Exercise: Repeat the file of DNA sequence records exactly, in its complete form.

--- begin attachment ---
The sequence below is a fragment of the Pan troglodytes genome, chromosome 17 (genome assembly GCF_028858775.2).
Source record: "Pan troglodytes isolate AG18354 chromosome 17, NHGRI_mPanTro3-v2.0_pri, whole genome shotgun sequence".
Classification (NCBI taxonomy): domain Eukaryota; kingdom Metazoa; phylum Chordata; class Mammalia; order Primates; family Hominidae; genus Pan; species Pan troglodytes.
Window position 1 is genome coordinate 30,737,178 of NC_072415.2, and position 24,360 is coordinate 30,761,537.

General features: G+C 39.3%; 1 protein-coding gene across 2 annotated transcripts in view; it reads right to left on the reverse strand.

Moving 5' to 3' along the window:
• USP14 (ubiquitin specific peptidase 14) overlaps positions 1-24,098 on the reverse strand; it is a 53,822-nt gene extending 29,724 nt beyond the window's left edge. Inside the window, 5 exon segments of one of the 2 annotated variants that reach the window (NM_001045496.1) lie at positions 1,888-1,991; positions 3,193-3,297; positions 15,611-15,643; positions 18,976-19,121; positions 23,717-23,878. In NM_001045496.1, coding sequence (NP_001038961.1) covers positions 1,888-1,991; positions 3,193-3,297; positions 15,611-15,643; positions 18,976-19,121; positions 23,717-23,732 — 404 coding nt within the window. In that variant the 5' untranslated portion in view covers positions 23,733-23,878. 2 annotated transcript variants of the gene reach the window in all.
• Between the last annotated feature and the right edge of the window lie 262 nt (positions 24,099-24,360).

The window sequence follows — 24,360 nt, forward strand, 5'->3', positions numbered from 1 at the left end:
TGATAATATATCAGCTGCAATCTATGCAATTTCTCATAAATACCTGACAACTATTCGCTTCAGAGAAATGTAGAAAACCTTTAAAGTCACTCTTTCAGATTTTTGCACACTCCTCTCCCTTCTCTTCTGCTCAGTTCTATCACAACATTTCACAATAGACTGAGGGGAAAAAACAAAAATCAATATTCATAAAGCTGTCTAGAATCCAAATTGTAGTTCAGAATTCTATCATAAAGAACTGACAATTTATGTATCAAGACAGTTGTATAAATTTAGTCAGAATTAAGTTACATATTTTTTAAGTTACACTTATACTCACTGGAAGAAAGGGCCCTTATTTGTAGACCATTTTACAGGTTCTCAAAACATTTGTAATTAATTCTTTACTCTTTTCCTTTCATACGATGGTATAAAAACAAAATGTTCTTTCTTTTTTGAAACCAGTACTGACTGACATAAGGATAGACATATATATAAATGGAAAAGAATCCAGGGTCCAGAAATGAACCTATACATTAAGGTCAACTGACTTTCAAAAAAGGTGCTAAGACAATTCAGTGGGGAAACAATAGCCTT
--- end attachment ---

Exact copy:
The sequence below is a fragment of the Pan troglodytes genome, chromosome 17 (genome assembly GCF_028858775.2).
Source record: "Pan troglodytes isolate AG18354 chromosome 17, NHGRI_mPanTro3-v2.0_pri, whole genome shotgun sequence".
Classification (NCBI taxonomy): domain Eukaryota; kingdom Metazoa; phylum Chordata; class Mammalia; order Primates; family Hominidae; genus Pan; species Pan troglodytes.
Window position 1 is genome coordinate 30,737,178 of NC_072415.2, and position 24,360 is coordinate 30,761,537.

General features: G+C 39.3%; 1 protein-coding gene across 2 annotated transcripts in view; it reads right to left on the reverse strand.

Moving 5' to 3' along the window:
• USP14 (ubiquitin specific peptidase 14) overlaps positions 1-24,098 on the reverse strand; it is a 53,822-nt gene extending 29,724 nt beyond the window's left edge. Inside the window, 5 exon segments of one of the 2 annotated variants that reach the window (NM_001045496.1) lie at positions 1,888-1,991; positions 3,193-3,297; positions 15,611-15,643; positions 18,976-19,121; positions 23,717-23,878. In NM_001045496.1, coding sequence (NP_001038961.1) covers positions 1,888-1,991; positions 3,193-3,297; positions 15,611-15,643; positions 18,976-19,121; positions 23,717-23,732 — 404 coding nt within the window. In that variant the 5' untranslated portion in view covers positions 23,733-23,878. 2 annotated transcript variants of the gene reach the window in all.
• Between the last annotated feature and the right edge of the window lie 262 nt (positions 24,099-24,360).

The window sequence follows — 24,360 nt, forward strand, 5'->3', positions numbered from 1 at the left end:
TGATAATATATCAGCTGCAATCTATGCAATTTCTCATAAATACCTGACAACTATTCGCTTCAGAGAAATGTAGAAAACCTTTAAAGTCACTCTTTCAGATTTTTGCACACTCCTCTCCCTTCTCTTCTGCTCAGTTCTATCACAACATTTCACAATAGACTGAGGGGAAAAAACAAAAATCAATATTCATAAAGCTGTCTAGAATCCAAATTGTAGTTCAGAATTCTATCATAAAGAACTGACAATTTATGTATCAAGACAGTTGTATAAATTTAGTCAGAATTAAGTTACATATTTTTTAAGTTACACTTATACTCACTGGAAGAAAGGGCCCTTATTTGTAGACCATTTTACAGGTTCTCAAAACATTTGTAATTAATTCTTTACTCTTTTCCTTTCATACGATGGTATAAAAACAAAATGTTCTTTCTTTTTTGAAACCAGTACTGACTGACATAAGGATAGACATATATATAAATGGAAAAGAATCCAGGGTCCAGAAATGAACCTATACATTAAGGTCAACTGACTTTCAAAAAAGGTGCTAAGACAATTCAGTGGGGAAACAATAGCCTT